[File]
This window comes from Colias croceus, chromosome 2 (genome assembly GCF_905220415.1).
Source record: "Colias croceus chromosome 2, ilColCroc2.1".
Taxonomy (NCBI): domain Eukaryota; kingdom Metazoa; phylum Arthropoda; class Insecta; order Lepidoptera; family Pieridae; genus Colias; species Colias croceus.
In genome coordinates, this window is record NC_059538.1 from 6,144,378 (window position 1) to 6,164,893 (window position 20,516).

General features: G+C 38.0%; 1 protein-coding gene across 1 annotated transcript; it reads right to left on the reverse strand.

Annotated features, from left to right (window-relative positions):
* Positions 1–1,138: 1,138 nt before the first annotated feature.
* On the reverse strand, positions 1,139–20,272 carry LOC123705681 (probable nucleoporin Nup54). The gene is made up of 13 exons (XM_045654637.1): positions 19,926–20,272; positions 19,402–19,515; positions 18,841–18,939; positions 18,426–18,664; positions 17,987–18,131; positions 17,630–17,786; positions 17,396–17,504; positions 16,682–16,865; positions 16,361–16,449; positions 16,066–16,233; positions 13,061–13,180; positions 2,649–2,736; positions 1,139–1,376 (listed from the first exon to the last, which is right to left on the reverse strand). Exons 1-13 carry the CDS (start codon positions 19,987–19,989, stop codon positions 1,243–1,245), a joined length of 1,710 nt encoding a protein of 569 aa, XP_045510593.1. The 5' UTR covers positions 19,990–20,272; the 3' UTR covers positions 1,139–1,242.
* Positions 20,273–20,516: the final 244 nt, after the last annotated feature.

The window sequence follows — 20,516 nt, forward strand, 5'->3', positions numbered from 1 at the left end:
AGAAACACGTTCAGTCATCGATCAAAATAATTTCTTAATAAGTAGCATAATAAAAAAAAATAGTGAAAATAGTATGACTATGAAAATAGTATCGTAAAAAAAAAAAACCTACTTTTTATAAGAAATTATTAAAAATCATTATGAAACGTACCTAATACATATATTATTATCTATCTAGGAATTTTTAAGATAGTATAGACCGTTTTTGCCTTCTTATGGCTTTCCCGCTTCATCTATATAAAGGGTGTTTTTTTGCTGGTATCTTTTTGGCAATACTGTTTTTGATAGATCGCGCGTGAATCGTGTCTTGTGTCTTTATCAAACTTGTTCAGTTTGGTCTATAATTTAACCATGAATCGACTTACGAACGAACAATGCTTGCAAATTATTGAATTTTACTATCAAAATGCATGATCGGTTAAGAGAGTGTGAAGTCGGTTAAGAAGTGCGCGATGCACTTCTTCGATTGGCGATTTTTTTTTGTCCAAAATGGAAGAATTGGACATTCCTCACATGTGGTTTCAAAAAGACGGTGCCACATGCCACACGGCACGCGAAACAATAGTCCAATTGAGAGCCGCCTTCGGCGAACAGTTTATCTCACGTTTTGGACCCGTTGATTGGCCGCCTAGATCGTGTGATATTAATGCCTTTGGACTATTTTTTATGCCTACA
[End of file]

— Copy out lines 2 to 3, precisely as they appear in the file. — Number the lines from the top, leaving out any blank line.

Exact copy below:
Source record: "Colias croceus chromosome 2, ilColCroc2.1".
Taxonomy (NCBI): domain Eukaryota; kingdom Metazoa; phylum Arthropoda; class Insecta; order Lepidoptera; family Pieridae; genus Colias; species Colias croceus.